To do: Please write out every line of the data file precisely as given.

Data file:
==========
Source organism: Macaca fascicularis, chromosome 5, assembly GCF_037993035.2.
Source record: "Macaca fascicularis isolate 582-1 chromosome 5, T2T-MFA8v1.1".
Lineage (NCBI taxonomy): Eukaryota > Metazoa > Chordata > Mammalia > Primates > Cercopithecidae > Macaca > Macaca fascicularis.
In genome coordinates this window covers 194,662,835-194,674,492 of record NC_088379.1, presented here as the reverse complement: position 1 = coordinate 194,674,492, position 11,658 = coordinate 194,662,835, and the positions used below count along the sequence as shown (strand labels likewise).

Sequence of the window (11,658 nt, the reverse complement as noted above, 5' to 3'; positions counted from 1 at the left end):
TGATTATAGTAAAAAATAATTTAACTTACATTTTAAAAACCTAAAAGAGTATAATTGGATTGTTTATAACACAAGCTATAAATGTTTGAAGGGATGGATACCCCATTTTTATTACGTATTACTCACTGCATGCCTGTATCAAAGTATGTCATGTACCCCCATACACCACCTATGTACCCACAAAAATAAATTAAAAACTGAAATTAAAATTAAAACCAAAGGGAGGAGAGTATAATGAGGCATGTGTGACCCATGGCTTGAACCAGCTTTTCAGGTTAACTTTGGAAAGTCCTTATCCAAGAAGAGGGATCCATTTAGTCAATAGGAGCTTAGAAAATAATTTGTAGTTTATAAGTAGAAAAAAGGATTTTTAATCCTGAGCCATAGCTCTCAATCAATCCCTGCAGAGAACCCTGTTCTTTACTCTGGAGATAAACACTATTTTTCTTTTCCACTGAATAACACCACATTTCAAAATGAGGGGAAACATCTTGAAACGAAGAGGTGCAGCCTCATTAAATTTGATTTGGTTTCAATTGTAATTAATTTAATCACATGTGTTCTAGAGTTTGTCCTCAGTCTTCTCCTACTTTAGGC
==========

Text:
Source organism: Macaca fascicularis, chromosome 5, assembly GCF_037993035.2.
Source record: "Macaca fascicularis isolate 582-1 chromosome 5, T2T-MFA8v1.1".
Lineage (NCBI taxonomy): Eukaryota > Metazoa > Chordata > Mammalia > Primates > Cercopithecidae > Macaca > Macaca fascicularis.
In genome coordinates this window covers 194,662,835-194,674,492 of record NC_088379.1, presented here as the reverse complement: position 1 = coordinate 194,674,492, position 11,658 = coordinate 194,662,835, and the positions used below count along the sequence as shown (strand labels likewise).

Sequence of the window (11,658 nt, the reverse complement as noted above, 5' to 3'; positions counted from 1 at the left end):
TGATTATAGTAAAAAATAATTTAACTTACATTTTAAAAACCTAAAAGAGTATAATTGGATTGTTTATAACACAAGCTATAAATGTTTGAAGGGATGGATACCCCATTTTTATTACGTATTACTCACTGCATGCCTGTATCAAAGTATGTCATGTACCCCCATACACCACCTATGTACCCACAAAAATAAATTAAAAACTGAAATTAAAATTAAAACCAAAGGGAGGAGAGTATAATGAGGCATGTGTGACCCATGGCTTGAACCAGCTTTTCAGGTTAACTTTGGAAAGTCCTTATCCAAGAAGAGGGATCCATTTAGTCAATAGGAGCTTAGAAAATAATTTGTAGTTTATAAGTAGAAAAAAGGATTTTTAATCCTGAGCCATAGCTCTCAATCAATCCCTGCAGAGAACCCTGTTCTTTACTCTGGAGATAAACACTATTTTTCTTTTCCACTGAATAACACCACATTTCAAAATGAGGGGAAACATCTTGAAACGAAGAGGTGCAGCCTCATTAAATTTGATTTGGTTTCAATTGTAATTAATTTAATCACATGTGTTCTAGAGTTTGTCCTCAGTCTTCTCCTACTTTAGGC